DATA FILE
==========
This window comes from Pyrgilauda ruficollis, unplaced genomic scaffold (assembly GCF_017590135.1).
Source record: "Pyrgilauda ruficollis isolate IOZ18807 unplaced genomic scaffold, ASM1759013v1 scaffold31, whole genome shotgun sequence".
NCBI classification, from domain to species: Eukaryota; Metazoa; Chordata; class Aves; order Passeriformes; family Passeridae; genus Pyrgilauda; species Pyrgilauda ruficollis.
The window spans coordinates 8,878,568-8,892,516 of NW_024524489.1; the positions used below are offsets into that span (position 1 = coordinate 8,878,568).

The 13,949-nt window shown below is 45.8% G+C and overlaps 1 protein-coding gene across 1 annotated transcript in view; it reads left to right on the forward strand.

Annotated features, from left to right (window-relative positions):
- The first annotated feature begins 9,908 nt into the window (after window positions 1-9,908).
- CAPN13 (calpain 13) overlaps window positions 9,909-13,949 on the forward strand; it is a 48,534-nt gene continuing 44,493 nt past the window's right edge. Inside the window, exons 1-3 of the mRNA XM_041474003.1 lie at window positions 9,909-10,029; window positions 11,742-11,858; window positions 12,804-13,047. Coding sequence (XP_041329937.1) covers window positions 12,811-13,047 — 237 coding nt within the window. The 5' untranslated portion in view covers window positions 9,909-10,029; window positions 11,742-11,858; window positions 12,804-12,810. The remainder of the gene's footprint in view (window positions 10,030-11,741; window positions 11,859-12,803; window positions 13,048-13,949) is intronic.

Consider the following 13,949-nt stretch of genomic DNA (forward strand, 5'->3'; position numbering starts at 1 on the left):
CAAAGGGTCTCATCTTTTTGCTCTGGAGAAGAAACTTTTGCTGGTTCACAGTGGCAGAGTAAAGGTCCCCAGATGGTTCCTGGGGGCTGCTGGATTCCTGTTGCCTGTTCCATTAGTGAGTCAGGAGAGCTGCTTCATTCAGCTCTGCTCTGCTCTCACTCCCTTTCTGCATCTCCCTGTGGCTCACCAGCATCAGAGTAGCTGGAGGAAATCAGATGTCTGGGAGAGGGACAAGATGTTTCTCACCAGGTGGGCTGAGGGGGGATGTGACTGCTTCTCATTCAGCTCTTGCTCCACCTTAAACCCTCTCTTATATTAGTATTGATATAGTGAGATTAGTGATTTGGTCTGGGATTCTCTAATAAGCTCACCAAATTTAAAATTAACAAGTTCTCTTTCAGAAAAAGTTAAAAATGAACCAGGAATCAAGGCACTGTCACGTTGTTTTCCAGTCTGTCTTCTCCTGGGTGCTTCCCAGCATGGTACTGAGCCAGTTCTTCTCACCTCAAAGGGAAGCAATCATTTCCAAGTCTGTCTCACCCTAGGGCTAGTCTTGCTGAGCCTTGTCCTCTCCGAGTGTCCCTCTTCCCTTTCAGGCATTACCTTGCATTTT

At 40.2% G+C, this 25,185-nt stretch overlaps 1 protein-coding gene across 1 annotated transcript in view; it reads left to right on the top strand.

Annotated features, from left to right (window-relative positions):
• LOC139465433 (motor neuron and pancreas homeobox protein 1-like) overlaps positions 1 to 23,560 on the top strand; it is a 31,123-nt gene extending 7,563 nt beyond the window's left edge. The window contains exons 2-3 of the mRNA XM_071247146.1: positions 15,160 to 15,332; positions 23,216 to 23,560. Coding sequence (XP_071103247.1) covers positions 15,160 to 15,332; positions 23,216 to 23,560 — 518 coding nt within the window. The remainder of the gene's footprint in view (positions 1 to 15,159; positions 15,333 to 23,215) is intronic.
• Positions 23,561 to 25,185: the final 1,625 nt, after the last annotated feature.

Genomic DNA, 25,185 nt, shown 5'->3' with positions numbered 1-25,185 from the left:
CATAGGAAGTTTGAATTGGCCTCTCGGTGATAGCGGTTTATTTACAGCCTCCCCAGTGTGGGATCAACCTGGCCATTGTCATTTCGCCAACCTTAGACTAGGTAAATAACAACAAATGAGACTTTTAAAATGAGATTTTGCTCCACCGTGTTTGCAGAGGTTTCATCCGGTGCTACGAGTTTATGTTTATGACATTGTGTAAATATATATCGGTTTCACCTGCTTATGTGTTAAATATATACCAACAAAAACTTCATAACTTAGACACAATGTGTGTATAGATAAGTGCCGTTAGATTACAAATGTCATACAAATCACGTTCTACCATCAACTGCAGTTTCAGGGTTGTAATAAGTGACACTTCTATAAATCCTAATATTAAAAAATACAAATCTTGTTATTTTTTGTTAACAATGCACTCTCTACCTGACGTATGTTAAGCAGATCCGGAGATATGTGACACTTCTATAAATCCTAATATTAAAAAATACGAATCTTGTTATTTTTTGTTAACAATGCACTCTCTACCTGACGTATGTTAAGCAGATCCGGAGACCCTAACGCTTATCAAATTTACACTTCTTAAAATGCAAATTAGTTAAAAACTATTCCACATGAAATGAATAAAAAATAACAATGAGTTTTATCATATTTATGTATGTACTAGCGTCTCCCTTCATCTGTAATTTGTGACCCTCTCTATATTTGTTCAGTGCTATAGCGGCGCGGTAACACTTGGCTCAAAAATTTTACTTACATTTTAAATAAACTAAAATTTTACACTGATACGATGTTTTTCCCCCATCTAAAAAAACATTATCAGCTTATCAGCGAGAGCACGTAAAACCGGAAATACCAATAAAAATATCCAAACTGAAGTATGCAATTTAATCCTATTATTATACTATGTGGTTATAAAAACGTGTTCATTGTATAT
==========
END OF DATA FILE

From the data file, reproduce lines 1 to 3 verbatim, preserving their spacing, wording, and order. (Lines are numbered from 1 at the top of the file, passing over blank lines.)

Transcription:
This window comes from Pyrgilauda ruficollis, unplaced genomic scaffold (assembly GCF_017590135.1).
Source record: "Pyrgilauda ruficollis isolate IOZ18807 unplaced genomic scaffold, ASM1759013v1 scaffold31, whole genome shotgun sequence".
NCBI classification, from domain to species: Eukaryota; Metazoa; Chordata; class Aves; order Passeriformes; family Passeridae; genus Pyrgilauda; species Pyrgilauda ruficollis.